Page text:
Metallic nanostructures with low dimensionality for electrochemical water splitting
Metallic nanostructures with low dimensionality (one-dimension and two-dimension) possess unique structural characteristics and distinctive electronic and physicochemical properties including high aspect ratio, high specific surface area, high density of surface unsaturated atoms and high electron mobility. These distinctive features have rendered them remarkable advantages over their bulk counterparts for surface-related applications, for example, electrochemical water splitting. In this review article, we highlight the recent research progress in low-dimensional metallic nanostructures for electrochemical water splitting including hydrogen evolution reaction (HER) and oxygen evolution reaction (OER). Fundamental understanding of the electrochemistry of water splitting including HER and OER is firstly provided from the aspects of catalytic mechanisms, activity descriptors and property evaluation metrics. Generally, it is challenging to obtain low-dimensional metallic nanostructures with desirable characteristics for HER and OER. We hereby introduce several typical methods for synthesizing one-dimensional and two-dimensional metallic nanostructures including organic ligand-assisted synthesis, hydrothermal/solvothermal synthesis, carbon monoxide confined growth, topotactic reduction, and templated growth. We then put emphasis on the strategies adopted for the design and fabrication of high-performance low-dimensional metallic nanostructures for electrochemical water splitting such as alloying, structure design, surface engineering, interface engineering and strain engineering. The underlying structure–property correlation for each strategy is elucidated aiming to facilitate the design of more advanced electrocatalysts for water splitting. The challenges and perspectives for the development of electrochemical water splitting and low-dimensional metallic nanostructures are also proposed.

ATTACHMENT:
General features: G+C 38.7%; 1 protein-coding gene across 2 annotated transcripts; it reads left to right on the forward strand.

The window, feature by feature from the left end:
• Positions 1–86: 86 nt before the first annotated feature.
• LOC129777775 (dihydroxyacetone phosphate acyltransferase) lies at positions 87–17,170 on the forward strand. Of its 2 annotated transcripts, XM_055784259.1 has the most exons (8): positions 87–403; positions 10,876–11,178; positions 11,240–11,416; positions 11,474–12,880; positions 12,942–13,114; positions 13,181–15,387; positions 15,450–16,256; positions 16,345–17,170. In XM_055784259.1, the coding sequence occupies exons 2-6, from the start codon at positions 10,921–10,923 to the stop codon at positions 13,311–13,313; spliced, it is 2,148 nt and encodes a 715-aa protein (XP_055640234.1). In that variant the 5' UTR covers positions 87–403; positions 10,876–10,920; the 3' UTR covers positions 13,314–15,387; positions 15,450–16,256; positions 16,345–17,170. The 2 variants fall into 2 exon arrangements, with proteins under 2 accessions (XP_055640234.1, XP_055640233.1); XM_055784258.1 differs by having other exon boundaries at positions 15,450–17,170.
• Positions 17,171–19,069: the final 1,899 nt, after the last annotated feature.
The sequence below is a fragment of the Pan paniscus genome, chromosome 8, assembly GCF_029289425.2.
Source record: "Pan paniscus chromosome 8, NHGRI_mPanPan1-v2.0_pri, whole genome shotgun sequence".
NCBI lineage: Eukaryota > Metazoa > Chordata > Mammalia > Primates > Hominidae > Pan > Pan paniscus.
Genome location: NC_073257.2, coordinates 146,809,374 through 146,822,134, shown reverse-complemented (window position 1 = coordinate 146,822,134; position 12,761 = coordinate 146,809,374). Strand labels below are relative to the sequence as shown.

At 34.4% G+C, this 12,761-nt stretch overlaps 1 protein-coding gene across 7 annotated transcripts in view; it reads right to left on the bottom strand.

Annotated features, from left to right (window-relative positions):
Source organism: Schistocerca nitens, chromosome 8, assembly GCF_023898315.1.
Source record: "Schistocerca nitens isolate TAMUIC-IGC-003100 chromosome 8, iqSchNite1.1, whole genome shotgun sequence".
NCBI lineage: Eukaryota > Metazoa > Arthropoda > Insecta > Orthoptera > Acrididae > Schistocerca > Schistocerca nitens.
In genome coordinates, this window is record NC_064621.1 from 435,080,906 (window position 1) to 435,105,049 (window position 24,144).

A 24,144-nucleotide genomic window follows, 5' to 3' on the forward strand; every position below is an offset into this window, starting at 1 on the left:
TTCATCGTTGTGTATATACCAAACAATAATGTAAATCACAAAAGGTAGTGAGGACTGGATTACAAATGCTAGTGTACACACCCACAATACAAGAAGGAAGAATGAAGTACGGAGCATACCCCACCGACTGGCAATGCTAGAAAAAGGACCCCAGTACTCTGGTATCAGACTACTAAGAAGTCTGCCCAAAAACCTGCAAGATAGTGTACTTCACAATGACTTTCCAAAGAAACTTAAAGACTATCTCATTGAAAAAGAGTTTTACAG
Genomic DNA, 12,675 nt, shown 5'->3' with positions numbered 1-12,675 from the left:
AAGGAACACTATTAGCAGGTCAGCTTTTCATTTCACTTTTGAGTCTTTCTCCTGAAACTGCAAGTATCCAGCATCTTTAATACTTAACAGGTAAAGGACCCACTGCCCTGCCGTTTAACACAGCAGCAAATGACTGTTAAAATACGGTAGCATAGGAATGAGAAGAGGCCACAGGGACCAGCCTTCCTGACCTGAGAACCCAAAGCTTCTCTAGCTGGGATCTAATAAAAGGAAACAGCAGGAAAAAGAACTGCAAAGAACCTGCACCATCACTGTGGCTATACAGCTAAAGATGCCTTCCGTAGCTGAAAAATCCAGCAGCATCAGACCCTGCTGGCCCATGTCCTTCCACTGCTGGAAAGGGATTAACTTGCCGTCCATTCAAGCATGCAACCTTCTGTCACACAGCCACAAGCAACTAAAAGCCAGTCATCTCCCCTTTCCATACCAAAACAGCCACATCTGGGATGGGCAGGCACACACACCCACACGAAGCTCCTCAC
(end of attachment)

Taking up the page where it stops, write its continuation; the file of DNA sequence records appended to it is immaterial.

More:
- This article is part of the themed collection: Electrochemistry in Energy Storage and Conversion